Can the universities save this country and its people? Well, who is John Galt?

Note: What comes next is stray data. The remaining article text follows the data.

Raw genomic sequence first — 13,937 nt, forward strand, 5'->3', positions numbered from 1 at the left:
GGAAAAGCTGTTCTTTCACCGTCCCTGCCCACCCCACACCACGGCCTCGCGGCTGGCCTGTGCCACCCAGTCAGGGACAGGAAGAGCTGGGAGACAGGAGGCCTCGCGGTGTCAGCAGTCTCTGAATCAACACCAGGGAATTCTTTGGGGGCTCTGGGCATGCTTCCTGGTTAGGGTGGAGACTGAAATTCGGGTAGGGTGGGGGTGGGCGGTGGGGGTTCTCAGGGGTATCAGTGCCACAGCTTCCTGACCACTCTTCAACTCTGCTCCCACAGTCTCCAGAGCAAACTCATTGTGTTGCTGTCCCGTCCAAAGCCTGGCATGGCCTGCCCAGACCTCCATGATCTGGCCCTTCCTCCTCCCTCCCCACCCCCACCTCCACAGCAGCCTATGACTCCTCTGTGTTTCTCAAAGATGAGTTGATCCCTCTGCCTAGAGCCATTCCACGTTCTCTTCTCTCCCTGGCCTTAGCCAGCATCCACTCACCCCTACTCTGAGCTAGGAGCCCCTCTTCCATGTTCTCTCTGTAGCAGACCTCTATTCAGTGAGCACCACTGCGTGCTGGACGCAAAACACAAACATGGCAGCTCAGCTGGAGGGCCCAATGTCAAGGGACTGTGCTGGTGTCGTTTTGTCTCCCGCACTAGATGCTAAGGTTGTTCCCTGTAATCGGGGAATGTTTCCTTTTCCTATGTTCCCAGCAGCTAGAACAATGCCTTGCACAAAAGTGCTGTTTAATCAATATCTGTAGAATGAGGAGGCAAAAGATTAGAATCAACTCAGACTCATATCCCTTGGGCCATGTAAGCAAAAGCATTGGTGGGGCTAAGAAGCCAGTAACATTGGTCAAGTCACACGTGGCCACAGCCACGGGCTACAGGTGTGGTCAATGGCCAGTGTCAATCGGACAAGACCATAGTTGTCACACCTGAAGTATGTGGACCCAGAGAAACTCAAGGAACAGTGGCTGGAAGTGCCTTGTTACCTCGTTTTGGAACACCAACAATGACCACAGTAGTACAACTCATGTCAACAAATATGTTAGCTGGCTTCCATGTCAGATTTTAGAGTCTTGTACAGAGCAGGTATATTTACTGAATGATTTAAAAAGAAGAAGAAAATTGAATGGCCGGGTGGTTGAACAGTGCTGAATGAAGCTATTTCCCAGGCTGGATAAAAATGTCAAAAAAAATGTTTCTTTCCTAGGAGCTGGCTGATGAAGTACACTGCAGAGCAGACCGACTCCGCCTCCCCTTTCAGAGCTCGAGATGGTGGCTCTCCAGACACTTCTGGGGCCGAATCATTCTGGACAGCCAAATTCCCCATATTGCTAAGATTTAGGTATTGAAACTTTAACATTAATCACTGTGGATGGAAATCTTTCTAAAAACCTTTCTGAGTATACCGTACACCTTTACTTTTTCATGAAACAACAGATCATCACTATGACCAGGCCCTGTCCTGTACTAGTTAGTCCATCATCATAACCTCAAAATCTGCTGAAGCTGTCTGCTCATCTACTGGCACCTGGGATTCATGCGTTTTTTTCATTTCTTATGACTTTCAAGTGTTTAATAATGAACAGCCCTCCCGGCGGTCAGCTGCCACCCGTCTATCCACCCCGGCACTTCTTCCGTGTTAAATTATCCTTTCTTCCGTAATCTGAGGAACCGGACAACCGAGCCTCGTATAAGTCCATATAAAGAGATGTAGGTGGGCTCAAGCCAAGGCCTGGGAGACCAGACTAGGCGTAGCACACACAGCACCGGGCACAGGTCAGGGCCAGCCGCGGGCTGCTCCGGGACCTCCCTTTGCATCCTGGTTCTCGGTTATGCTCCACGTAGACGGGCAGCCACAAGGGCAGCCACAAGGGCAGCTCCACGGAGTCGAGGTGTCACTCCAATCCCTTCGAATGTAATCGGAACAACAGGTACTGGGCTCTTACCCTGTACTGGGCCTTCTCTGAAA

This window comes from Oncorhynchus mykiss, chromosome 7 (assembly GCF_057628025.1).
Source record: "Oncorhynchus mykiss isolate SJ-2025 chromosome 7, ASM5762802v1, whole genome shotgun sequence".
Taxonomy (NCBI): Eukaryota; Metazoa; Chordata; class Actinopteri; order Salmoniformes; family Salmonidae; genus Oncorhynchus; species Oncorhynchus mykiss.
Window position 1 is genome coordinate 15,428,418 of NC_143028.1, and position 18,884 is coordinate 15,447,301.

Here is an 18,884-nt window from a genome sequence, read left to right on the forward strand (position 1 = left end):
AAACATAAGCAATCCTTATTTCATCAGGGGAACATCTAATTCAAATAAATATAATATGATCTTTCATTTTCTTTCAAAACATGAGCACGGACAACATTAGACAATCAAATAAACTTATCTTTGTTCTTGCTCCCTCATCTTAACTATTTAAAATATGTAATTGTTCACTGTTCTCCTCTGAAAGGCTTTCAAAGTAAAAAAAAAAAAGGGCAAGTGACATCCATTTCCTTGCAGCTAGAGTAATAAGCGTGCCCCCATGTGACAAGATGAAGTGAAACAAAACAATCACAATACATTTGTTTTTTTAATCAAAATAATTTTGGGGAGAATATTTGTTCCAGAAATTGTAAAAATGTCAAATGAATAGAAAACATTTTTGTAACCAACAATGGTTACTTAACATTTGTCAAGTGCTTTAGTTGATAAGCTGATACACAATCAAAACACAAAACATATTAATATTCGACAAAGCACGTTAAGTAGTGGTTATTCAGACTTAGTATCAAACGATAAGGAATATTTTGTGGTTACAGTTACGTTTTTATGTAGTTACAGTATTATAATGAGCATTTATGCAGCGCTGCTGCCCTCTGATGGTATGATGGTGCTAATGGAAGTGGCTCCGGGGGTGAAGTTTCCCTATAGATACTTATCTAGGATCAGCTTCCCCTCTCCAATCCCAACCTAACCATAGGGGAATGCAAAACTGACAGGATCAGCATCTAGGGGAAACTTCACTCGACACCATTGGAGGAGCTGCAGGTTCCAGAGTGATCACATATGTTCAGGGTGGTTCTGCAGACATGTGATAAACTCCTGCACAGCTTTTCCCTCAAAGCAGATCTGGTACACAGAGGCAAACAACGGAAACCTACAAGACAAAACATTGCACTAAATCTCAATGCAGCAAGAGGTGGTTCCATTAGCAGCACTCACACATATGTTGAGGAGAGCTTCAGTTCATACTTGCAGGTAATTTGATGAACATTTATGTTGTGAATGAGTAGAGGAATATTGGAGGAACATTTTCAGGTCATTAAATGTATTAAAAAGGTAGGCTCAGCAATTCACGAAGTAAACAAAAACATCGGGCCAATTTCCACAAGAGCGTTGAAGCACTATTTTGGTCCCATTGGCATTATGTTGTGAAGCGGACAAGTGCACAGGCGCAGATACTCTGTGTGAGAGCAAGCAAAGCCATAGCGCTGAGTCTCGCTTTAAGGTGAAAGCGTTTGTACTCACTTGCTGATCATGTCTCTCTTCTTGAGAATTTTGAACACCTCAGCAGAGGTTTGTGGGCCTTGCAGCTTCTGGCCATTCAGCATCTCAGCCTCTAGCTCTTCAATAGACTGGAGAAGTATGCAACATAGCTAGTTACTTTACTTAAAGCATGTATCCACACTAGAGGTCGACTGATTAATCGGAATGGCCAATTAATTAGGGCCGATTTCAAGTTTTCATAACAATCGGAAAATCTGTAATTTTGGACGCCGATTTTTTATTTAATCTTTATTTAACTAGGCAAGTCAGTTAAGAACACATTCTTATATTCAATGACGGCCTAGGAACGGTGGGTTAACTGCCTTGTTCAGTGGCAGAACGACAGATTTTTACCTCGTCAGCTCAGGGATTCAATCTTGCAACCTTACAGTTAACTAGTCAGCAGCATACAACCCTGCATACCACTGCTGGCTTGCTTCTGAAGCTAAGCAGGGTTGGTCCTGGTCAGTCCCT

The modern technologies and facilities that schools and universities provide mean nothing to the brand of philosophy that they offer. Perhaps the problem is that this country lacks intellectual leadership. You must have heard of that most publicized “moral revolution” slogan being advertised by a number of public figures. But did they ever reveal the meaning or essence of their brand of revolution? Were they able to define the meaning of morality? Their brand of morality is vague, undefined and indefinable. But it’s plain and clear– their morality is the morality of altruism. And if any civilization is to survive, it is the morality of altruism that rational men have to reject. Can the universities save this country and its people? Well, who is John Galt?